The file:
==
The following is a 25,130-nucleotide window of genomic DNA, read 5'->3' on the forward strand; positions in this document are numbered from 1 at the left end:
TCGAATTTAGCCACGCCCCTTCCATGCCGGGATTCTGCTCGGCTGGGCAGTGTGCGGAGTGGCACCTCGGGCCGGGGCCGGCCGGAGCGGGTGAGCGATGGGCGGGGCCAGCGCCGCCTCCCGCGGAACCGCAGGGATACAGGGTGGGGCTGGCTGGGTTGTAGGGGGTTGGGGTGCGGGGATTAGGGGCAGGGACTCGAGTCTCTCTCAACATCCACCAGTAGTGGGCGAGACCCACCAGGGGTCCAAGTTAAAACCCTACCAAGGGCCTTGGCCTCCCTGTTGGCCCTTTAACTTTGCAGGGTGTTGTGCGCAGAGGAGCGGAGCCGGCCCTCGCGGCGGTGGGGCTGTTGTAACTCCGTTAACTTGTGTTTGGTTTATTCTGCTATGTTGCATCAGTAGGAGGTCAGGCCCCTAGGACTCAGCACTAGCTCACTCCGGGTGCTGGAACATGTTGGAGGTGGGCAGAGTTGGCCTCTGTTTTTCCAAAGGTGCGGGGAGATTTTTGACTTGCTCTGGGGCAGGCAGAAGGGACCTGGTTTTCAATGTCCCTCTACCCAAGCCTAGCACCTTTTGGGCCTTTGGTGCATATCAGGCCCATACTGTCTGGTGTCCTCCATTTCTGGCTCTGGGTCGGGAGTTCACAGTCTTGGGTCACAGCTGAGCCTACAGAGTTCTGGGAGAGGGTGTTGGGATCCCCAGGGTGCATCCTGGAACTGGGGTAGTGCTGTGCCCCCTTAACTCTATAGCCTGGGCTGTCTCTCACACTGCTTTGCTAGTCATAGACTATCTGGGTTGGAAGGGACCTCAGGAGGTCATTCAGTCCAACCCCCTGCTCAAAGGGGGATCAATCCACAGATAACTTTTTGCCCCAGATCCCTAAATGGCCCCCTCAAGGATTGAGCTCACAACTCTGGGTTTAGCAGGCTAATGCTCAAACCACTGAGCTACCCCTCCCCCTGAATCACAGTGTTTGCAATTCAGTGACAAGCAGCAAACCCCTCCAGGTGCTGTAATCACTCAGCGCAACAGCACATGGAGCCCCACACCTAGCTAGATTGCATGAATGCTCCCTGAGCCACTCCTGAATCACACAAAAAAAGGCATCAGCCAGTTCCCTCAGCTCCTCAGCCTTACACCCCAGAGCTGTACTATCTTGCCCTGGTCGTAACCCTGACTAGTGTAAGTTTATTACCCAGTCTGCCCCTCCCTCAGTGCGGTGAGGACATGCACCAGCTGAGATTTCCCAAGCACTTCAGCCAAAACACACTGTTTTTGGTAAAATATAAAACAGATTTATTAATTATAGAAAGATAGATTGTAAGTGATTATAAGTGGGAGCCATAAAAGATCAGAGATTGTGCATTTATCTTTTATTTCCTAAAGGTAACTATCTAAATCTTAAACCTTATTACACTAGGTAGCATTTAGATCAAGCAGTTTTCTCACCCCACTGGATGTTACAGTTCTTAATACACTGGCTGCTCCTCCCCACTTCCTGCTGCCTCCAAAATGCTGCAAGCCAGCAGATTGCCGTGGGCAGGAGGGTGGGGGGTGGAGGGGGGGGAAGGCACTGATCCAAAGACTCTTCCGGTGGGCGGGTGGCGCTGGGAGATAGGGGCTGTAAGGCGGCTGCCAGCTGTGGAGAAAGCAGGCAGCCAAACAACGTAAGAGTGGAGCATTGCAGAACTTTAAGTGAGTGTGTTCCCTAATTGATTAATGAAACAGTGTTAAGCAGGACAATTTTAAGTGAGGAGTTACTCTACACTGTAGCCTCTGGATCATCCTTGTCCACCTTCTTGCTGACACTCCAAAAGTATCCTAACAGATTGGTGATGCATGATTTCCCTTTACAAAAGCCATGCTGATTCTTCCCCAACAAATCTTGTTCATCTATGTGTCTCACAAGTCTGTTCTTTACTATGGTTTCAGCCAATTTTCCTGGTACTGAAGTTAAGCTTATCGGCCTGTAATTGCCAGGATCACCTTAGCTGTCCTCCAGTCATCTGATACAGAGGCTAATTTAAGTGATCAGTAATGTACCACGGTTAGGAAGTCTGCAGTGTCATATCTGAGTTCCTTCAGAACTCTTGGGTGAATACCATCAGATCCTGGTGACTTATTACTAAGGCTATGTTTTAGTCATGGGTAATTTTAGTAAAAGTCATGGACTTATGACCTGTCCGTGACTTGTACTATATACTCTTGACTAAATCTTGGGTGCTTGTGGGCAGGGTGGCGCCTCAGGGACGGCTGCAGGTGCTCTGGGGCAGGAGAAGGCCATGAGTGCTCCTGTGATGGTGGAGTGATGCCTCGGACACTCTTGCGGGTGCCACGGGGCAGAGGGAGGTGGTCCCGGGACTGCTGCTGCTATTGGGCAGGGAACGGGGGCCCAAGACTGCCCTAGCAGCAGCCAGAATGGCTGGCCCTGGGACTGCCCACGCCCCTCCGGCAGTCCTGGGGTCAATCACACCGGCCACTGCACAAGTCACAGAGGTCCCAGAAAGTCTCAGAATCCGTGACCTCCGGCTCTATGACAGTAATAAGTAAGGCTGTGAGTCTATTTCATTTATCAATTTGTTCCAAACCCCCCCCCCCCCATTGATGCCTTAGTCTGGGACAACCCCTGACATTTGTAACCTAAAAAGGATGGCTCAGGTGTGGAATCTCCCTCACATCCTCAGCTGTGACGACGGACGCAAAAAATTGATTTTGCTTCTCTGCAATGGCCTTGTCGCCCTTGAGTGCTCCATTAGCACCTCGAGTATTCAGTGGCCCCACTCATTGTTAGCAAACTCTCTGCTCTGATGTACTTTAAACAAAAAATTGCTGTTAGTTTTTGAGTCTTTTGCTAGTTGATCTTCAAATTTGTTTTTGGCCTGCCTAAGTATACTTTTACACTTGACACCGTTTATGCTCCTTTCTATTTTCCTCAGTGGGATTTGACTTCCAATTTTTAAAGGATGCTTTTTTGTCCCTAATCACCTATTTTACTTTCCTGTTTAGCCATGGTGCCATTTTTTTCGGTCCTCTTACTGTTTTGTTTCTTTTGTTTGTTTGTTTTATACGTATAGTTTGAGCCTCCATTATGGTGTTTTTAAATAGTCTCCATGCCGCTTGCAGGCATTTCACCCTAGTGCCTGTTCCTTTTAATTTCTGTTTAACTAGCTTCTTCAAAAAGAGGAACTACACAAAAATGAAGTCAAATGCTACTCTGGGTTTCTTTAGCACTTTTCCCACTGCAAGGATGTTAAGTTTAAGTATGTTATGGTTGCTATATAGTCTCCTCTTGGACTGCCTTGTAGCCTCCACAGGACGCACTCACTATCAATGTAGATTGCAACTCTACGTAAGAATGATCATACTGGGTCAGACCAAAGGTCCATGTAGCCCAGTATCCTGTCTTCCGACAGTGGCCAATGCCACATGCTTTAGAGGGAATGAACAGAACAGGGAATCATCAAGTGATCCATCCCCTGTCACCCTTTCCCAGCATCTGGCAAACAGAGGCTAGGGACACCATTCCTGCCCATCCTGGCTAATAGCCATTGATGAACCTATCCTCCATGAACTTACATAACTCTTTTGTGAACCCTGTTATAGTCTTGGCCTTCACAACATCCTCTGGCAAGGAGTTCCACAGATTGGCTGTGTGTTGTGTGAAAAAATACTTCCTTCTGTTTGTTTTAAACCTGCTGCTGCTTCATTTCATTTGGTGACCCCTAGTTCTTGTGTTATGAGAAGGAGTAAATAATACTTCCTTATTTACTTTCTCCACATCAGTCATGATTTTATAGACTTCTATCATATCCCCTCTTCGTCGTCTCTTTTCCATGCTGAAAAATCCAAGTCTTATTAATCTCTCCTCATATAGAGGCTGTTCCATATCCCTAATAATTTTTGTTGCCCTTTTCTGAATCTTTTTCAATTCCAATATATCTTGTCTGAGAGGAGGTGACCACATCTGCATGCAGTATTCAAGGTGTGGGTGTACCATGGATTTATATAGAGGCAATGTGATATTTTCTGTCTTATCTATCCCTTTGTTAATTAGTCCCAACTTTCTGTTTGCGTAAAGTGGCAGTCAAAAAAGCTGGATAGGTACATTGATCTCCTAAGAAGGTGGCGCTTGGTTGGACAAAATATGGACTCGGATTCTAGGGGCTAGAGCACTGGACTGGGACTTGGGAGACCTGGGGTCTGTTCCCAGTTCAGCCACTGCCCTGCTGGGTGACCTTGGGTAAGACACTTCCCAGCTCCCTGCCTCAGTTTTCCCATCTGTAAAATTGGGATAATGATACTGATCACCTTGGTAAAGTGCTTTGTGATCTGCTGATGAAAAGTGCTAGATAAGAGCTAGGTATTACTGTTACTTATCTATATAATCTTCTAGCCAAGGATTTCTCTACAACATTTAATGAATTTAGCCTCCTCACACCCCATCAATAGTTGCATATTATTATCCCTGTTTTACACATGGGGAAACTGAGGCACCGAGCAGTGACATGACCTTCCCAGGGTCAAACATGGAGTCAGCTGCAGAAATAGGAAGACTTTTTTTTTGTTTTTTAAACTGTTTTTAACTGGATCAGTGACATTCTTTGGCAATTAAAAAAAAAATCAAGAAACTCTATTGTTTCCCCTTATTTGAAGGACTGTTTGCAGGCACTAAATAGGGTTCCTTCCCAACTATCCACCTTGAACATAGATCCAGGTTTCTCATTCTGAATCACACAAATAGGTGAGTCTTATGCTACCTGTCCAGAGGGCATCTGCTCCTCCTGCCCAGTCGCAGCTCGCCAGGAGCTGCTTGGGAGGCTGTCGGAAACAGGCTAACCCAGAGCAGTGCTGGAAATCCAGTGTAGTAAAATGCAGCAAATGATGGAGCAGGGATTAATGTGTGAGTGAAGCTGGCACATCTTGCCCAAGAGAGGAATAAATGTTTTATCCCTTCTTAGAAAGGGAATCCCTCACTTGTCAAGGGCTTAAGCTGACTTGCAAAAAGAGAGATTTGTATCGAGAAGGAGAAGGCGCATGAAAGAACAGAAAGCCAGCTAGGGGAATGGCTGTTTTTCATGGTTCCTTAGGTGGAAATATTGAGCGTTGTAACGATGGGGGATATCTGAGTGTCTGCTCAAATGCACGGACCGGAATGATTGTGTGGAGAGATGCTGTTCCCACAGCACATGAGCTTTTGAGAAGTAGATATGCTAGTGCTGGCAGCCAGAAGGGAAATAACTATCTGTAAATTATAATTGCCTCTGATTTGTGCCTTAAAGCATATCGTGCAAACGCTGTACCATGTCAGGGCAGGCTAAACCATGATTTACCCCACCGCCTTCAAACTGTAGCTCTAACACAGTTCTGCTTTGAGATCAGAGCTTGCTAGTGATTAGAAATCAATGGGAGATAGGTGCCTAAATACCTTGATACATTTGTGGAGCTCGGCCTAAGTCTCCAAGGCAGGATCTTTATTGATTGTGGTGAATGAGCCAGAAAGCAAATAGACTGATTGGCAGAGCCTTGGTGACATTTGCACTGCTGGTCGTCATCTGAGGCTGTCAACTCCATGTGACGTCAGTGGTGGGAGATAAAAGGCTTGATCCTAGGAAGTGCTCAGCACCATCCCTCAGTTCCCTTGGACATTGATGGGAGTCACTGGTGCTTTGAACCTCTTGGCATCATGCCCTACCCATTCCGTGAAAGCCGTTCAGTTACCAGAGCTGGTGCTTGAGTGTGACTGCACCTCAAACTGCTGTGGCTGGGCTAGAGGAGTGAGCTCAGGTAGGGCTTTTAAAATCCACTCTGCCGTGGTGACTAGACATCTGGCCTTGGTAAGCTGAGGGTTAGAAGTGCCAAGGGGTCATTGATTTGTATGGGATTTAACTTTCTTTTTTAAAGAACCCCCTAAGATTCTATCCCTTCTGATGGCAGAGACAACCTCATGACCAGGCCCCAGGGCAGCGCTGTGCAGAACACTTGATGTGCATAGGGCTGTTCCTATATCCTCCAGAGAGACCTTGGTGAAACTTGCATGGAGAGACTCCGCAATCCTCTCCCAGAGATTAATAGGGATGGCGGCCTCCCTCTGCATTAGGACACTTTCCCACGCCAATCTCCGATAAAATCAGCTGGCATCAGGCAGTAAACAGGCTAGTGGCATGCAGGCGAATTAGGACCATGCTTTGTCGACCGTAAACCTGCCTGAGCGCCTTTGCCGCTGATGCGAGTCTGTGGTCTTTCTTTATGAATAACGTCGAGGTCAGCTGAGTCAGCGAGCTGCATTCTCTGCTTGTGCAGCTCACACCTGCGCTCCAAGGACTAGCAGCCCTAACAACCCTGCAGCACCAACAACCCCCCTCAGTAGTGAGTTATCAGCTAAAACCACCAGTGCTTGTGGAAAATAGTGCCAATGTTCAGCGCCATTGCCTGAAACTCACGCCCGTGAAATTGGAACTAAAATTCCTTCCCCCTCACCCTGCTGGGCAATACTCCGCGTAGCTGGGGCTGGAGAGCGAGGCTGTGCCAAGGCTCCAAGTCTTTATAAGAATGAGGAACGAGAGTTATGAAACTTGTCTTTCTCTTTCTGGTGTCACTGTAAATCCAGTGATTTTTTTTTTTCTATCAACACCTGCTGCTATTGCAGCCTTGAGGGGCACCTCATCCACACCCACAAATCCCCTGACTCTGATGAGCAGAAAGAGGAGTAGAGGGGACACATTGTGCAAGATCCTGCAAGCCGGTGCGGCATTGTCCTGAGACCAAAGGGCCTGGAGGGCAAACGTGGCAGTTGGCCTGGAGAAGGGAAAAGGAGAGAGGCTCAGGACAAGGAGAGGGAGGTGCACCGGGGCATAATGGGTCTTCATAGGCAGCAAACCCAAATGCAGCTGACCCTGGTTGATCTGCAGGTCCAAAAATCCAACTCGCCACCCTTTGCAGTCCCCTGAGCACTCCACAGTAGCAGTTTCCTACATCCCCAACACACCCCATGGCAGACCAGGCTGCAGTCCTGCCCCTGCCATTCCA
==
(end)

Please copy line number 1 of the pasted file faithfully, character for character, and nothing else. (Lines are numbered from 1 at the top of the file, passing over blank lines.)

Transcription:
The following is a 25,130-nucleotide window of genomic DNA, read 5'->3' on the forward strand; positions in this document are numbered from 1 at the left end: